Friday, August 4, 2017

Tinfoil and vinegar

I decided it was finally time to get down to doing some work on the Kawasaki. A while back I had cleaned and rebuilt the carbs. (One of the POs – don’t know which – ‘forgot’ to replace a few small parts like springs and such and mis-installed a few others, proving once again that some people should never be allowed near tools.) Not surprisingly, once the carbs were set up properly it fired right up and ran well. Since the heart seemed strong it was now worth my time and effort to get it into reasonable shape to pass a safety check and, ultimately, get it licensed.

IMG_0140Fork seals were leaking and the clutch cable was frayed. The exhaust system was also leaking. And just overall, the bike looked ratty, which could trigger a more detailed safety inspection that I wanted.

Seals were easy to replace, as was the clutch cable (although very messy as it’s routed next to the front sprocket and is therefore subject to a lot of chain lube spray). A new, less radical, set of bars was obtained (surprising how many new parts are still available for a 35-year-old motorcycle), and the air box was replaced by 2 separate air filters.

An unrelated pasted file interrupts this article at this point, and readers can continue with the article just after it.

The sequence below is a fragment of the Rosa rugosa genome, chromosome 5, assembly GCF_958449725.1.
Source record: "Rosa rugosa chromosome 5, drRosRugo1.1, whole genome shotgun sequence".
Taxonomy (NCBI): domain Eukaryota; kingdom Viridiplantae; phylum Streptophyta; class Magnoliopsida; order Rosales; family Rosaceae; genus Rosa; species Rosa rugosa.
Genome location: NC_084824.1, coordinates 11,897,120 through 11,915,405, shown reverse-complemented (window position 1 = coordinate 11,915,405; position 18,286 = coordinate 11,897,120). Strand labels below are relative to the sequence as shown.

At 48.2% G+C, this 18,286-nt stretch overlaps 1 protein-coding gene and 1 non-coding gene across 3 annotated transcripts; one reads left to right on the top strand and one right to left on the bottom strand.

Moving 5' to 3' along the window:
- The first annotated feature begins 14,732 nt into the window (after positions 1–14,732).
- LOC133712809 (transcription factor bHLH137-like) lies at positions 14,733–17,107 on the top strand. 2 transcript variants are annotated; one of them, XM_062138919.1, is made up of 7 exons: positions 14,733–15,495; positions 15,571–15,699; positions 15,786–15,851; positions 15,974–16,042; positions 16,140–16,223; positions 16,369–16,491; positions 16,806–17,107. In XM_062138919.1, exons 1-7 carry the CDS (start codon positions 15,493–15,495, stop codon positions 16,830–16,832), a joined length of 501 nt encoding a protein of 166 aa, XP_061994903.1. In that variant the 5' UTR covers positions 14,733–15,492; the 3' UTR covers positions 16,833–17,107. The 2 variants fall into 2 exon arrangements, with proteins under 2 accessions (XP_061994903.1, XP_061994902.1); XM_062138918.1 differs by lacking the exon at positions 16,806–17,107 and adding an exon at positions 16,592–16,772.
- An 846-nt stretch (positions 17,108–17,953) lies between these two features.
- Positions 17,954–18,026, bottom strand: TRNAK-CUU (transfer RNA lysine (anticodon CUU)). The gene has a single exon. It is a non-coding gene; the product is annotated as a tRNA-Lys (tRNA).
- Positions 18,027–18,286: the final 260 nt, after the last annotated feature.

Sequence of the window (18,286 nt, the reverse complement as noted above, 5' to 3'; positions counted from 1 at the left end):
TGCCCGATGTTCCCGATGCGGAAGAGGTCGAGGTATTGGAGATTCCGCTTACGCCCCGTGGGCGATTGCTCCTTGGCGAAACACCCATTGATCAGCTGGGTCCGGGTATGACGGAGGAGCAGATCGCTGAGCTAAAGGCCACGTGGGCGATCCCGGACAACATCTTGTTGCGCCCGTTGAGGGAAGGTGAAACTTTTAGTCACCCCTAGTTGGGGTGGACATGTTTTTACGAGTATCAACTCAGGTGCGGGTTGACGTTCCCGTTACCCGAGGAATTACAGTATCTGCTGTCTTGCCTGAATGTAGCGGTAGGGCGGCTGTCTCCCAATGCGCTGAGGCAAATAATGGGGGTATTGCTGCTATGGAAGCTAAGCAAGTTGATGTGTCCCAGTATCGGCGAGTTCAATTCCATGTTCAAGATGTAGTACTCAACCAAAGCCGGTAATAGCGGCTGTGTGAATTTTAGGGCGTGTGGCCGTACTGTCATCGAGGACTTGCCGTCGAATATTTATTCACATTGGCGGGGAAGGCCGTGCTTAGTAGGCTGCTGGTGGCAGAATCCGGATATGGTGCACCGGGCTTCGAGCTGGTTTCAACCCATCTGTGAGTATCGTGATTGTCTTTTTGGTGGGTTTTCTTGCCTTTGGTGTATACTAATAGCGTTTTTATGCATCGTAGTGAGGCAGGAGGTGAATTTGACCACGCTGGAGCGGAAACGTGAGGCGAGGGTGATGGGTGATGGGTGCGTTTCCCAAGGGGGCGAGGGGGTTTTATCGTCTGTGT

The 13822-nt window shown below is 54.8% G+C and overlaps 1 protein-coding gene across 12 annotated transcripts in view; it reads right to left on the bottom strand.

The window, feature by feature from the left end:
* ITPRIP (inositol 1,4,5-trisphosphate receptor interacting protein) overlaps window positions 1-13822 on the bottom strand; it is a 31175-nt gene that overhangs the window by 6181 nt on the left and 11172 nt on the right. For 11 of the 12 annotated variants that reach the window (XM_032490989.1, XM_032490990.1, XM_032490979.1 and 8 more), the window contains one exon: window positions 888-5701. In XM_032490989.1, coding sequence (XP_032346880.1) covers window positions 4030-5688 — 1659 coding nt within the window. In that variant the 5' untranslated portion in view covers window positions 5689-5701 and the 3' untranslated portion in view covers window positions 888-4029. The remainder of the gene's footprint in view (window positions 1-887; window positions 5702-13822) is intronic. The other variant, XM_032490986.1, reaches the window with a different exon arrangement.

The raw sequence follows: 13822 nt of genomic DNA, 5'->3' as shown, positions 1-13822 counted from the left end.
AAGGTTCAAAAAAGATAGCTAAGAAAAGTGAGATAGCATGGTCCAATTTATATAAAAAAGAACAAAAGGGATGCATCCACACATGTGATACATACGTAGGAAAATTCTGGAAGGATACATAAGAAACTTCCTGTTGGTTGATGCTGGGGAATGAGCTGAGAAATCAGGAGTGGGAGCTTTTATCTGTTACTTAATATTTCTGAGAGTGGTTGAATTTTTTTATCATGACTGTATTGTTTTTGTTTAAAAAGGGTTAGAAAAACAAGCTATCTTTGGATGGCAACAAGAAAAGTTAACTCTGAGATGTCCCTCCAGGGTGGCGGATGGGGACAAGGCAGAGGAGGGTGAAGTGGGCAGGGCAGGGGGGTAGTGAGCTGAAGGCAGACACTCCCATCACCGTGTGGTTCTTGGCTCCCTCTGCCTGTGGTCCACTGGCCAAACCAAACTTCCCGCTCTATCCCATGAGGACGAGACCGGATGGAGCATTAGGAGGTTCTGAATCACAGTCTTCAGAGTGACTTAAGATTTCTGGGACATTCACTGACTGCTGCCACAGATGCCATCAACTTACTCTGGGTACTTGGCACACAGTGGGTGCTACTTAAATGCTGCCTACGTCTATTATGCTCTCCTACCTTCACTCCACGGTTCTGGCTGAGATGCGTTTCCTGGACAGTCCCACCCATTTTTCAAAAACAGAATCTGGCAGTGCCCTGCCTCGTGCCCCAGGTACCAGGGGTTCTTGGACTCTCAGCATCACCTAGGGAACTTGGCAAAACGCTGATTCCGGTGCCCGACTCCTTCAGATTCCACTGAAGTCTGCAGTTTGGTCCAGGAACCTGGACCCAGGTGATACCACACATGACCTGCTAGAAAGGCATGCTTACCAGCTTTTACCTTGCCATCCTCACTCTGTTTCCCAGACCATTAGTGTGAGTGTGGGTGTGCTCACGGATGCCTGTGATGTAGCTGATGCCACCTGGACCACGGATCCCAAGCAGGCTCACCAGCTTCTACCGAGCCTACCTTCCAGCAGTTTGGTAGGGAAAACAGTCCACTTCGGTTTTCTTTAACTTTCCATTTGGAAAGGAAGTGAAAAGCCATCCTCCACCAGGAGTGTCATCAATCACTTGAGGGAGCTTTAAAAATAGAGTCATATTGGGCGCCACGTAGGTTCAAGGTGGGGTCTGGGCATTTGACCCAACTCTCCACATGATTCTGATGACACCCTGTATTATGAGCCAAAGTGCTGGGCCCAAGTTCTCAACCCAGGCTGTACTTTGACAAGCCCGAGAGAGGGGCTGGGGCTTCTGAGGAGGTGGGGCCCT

IMG_0077But I wasn’t sure how to proceed with cleaning up all the surface rust on every chrome surface. As you can see from this shot of part of the rear fender it was pretty ugly. And every chrome surface was similar. Enter Google and YouTube where I discovered that a bit of tinfoil dipped in vinegar would remove that surface rust and leave the chrome, if not pristine, at least shiny.

I was pretty skeptical but decided to give it a try.

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Et voila! Worked like a charm. The chrome is still pitted and will rust again if left to the elements, but the improvement is remarkable.

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And just to highlight the difference, one muffler has been cleaned up and the second has yet to be touched. That’s tomorrow’s job.

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So who knows? I might get this thing on the road this summer after all.

4 comments:

  1. Good heavens, that's interesting and spectacularly successful by the look of it. Thanks David - no doubt we'll receive your consulting fee in due course! Now to find something to try it on!

    I have cleaned silverware with hot water, aluminium foil and bicarb - that works really well.

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    1. Geoff - it won't meet the standards of a concourse level restoration but it sure looks a lot better.

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  2. Aluminum foil and vinegar, thank you. I had not heard of that before. The results look good.

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    Replies
    1. Richard - I'm quite pleased. We'll see how long they keep their shine - hopefully quite a while.

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